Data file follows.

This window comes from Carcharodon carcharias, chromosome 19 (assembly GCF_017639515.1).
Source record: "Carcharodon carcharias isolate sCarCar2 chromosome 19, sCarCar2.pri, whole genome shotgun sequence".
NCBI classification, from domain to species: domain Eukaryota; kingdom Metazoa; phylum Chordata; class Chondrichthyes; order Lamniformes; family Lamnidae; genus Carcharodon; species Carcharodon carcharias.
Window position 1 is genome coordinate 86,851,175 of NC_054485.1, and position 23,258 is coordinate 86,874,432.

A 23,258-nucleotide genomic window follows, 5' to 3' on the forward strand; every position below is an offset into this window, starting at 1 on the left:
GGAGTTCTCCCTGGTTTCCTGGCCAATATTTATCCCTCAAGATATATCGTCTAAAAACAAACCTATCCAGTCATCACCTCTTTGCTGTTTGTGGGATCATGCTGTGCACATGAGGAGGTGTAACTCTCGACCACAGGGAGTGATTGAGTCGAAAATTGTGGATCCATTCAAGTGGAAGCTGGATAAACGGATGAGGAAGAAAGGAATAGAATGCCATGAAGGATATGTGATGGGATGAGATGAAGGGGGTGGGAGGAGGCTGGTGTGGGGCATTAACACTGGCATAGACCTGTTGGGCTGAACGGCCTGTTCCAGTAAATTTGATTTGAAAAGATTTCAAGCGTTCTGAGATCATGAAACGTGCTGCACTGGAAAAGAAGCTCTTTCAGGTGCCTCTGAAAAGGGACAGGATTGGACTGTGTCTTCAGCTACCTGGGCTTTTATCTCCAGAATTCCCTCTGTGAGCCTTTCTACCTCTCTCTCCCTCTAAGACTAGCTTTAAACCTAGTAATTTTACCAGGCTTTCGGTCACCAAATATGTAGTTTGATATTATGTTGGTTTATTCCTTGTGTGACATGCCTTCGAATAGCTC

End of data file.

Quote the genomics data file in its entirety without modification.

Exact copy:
This window comes from Carcharodon carcharias, chromosome 19 (assembly GCF_017639515.1).
Source record: "Carcharodon carcharias isolate sCarCar2 chromosome 19, sCarCar2.pri, whole genome shotgun sequence".
NCBI classification, from domain to species: domain Eukaryota; kingdom Metazoa; phylum Chordata; class Chondrichthyes; order Lamniformes; family Lamnidae; genus Carcharodon; species Carcharodon carcharias.
Window position 1 is genome coordinate 86,851,175 of NC_054485.1, and position 23,258 is coordinate 86,874,432.

A 23,258-nucleotide genomic window follows, 5' to 3' on the forward strand; every position below is an offset into this window, starting at 1 on the left:
GGAGTTCTCCCTGGTTTCCTGGCCAATATTTATCCCTCAAGATATATCGTCTAAAAACAAACCTATCCAGTCATCACCTCTTTGCTGTTTGTGGGATCATGCTGTGCACATGAGGAGGTGTAACTCTCGACCACAGGGAGTGATTGAGTCGAAAATTGTGGATCCATTCAAGTGGAAGCTGGATAAACGGATGAGGAAGAAAGGAATAGAATGCCATGAAGGATATGTGATGGGATGAGATGAAGGGGGTGGGAGGAGGCTGGTGTGGGGCATTAACACTGGCATAGACCTGTTGGGCTGAACGGCCTGTTCCAGTAAATTTGATTTGAAAAGATTTCAAGCGTTCTGAGATCATGAAACGTGCTGCACTGGAAAAGAAGCTCTTTCAGGTGCCTCTGAAAAGGGACAGGATTGGACTGTGTCTTCAGCTACCTGGGCTTTTATCTCCAGAATTCCCTCTGTGAGCCTTTCTACCTCTCTCTCCCTCTAAGACTAGCTTTAAACCTAGTAATTTTACCAGGCTTTCGGTCACCAAATATGTAGTTTGATATTATGTTGGTTTATTCCTTGTGTGACATGCCTTCGAATAGCTC